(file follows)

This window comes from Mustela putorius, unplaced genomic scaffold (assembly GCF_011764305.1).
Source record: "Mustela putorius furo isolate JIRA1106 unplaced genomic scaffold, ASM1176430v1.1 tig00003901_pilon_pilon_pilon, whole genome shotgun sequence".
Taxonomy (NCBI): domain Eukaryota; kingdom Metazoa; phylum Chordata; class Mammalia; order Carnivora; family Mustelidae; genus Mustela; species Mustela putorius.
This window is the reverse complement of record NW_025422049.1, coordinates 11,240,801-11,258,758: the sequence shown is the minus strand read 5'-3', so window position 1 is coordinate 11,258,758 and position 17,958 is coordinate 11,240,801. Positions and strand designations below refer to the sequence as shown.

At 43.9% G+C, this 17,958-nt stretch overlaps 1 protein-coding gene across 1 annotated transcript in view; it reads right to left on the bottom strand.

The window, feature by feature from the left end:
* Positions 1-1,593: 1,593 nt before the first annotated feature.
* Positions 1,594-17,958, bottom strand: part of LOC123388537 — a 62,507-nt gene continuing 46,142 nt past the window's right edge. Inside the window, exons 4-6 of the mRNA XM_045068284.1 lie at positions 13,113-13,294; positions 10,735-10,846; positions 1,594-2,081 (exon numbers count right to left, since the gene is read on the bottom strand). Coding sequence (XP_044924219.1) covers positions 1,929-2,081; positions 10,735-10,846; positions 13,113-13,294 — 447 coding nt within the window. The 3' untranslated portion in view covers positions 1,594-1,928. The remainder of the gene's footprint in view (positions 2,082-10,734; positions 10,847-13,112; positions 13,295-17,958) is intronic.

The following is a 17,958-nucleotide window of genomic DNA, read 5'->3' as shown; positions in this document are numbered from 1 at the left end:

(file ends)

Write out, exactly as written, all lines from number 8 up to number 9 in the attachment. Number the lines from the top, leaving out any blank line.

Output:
* Positions 1,594-17,958, bottom strand: part of LOC123388537 — a 62,507-nt gene continuing 46,142 nt past the window's right edge. Inside the window, exons 4-6 of the mRNA XM_045068284.1 lie at positions 13,113-13,294; positions 10,735-10,846; positions 1,594-2,081 (exon numbers count right to left, since the gene is read on the bottom strand). Coding sequence (XP_044924219.1) covers positions 1,929-2,081; positions 10,735-10,846; positions 13,113-13,294 — 447 coding nt within the window. The 3' untranslated portion in view covers positions 1,594-1,928. The remainder of the gene's footprint in view (positions 2,082-10,734; positions 10,847-13,112; positions 13,295-17,958) is intronic.

The following is a 17,958-nucleotide window of genomic DNA, read 5'->3' as shown; positions in this document are numbered from 1 at the left end: